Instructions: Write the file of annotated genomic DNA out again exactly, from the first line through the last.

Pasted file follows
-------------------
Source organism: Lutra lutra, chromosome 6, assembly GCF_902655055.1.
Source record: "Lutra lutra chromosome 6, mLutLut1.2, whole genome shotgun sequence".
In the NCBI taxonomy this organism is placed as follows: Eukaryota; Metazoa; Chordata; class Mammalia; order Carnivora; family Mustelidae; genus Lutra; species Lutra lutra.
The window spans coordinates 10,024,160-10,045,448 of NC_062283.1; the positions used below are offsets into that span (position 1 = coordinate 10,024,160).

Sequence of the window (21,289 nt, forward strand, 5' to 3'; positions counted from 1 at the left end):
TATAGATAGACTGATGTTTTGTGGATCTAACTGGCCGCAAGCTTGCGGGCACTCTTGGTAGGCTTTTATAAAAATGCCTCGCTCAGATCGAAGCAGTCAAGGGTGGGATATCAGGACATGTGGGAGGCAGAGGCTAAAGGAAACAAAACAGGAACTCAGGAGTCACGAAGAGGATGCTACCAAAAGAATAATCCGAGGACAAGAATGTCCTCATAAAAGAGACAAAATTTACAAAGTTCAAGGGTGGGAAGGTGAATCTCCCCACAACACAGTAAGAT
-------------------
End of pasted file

Source organism: Lutra lutra, chromosome 6, assembly GCF_902655055.1.
Source record: "Lutra lutra chromosome 6, mLutLut1.2, whole genome shotgun sequence".
In the NCBI taxonomy this organism is placed as follows: Eukaryota; Metazoa; Chordata; class Mammalia; order Carnivora; family Mustelidae; genus Lutra; species Lutra lutra.
The window spans coordinates 10,024,160-10,045,448 of NC_062283.1; the positions used below are offsets into that span (position 1 = coordinate 10,024,160).

Sequence of the window (21,289 nt, forward strand, 5' to 3'; positions counted from 1 at the left end):
TATAGATAGACTGATGTTTTGTGGATCTAACTGGCCGCAAGCTTGCGGGCACTCTTGGTAGGCTTTTATAAAAATGCCTCGCTCAGATCGAAGCAGTCAAGGGTGGGATATCAGGACATGTGGGAGGCAGAGGCTAAAGGAAACAAAACAGGAACTCAGGAGTCACGAAGAGGATGCTACCAAAAGAATAATCCGAGGACAAGAATGTCCTCATAAAAGAGACAAAATTTACAAAGTTCAAGGGTGGGAAGGTGAATCTCCCCACAACACAGTAAGAT